13. COMPOUND INTEREST • WHEN INTEREST IS EARNED AND CONVERTED TO PRINCIPAL MORE THAN ONCE DURING THE TIME OF THE INVESTMENT. • THE INTERVAL BETWEEN SUCCESSIVE CONVERSIONS IS CALLED THE CONVERSION PERIOD. • MONTHLY • QUARTERLY • DAILY • SEMI-ANNUALLY • ANNUALLY

14. COMPOUND AMOUNT - THE TOTAL AMOUNT AT THE END OF THE CONVERSION PERIOD. • COMPOUND INTEREST - IS THE DIFFERENCE BETWEEN THE COMPOUND AMOUNT AND THE BEGINNING PRINCIPAL.

15. COMPOUND INTEREST RATE (PERIODIC RATE) IS THE RATE PER CONVERSION PERIOD THAT IS CHARGED ON THE OUTSTANDING BALANCE AT THE BEGINNING OF THAT PERIOD. • Example: an annual rate of 12% is converted to a quarterly rate by dividing the annual rate by the number of conversions periods in a year; therefore, 12% ÷ 4 = 3% quarterly rate.

16. NOMINAL ANNUAL RATE - THE PERIODIC RATE CONVERTED TO AN ANNUAL BASIS. • Example: a monthly rate of 1.5%/month is converted to an annual rate by multiplying by the number of conversions periods in a year; therefore, the annual rate is 12 x 1.5 = 18% • EFFECTIVE ANNUAL RATE - THE RATE OF INTEREST ACTUALLY EARNED IN A YEAR. • With compounding the effective annual rate will be greater than the nominal annual rate.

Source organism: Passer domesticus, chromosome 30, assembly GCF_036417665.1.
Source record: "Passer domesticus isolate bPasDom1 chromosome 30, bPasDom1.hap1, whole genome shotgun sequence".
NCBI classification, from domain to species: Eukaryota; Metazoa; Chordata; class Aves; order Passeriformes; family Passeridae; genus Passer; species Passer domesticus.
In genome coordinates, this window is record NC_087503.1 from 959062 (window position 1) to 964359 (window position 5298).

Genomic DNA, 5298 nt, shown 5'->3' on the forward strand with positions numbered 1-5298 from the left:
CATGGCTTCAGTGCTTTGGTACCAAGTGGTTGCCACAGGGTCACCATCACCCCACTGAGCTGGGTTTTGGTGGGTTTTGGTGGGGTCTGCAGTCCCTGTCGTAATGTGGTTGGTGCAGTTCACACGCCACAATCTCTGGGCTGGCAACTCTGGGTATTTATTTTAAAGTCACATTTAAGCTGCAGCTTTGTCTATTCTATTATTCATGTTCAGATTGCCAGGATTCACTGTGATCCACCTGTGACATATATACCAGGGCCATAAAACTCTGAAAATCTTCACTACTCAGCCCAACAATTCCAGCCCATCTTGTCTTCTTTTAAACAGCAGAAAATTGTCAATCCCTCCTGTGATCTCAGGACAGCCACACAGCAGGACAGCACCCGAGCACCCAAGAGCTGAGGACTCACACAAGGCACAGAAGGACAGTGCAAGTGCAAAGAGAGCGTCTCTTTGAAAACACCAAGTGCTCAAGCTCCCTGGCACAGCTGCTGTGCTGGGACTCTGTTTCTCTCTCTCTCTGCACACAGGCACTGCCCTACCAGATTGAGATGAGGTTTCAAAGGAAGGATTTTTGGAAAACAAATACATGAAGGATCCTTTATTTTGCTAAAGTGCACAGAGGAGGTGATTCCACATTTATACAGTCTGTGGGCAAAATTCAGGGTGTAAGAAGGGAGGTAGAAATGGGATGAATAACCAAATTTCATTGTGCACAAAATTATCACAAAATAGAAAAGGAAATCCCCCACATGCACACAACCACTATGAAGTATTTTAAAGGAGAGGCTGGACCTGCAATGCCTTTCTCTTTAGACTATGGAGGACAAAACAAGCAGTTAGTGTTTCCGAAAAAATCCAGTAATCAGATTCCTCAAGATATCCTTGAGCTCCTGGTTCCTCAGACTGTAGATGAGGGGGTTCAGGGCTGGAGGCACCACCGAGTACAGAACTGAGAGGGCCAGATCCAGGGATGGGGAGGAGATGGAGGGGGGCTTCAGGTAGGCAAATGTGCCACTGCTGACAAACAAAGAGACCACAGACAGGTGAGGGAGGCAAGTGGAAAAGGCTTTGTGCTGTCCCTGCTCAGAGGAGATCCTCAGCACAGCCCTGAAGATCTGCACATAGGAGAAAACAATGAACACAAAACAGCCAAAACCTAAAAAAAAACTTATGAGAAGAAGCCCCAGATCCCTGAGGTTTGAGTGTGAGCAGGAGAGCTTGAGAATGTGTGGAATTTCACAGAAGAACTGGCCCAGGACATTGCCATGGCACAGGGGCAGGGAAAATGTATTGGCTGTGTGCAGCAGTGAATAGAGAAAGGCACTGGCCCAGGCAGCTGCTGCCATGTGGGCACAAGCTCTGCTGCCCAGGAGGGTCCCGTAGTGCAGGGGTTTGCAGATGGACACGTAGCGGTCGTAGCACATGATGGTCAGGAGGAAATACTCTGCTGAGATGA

17. Why Compound Interest? Future Value (U.S. Dollars)

18. COMPOUNDING • FUTURE VALUE OF A PRESENT SUM • FUTURE VALUE OF A SERIES OF PAYMENTS

19. Future Value of a Present Sum (graphic) Assume that you deposit \$5,000 at a compound interest rate of 8% for 2 years. 0 12 8% \$5,000 \$5,832 \$5,400 FV2

20. COMPOUNDING FUTURE VALUE OF A PRESENT SUM FV n = PVO (1+i)n OR FUTURE VALUE = PRESENT VALUE * (1 + COMPOUND RATE) CONVERSION PERIODS

21. Future Value of a Present Sum (formula) FV1 = P0 (1+i)1 = \$5,000(1.08) = \$5,400 Compound Interest You earned \$400 interest on your \$5,000 deposit over the first year. This is the same interest you would earn under simple interest.

22. Future Value of a Present Sum (formula) FV1 = P0(1+i)1 = \$5,000 (1.08) = \$5,400 FV2 = FV1 (1+i)1 = {P0 (1+i)}(1+i) = P0(1+i)2 =\$5,000(1.08)(1.08) = \$5,000(1.08)2 = \$5,832.00 You earned an EXTRA\$32.00 in Year 2 with compound over simple interest.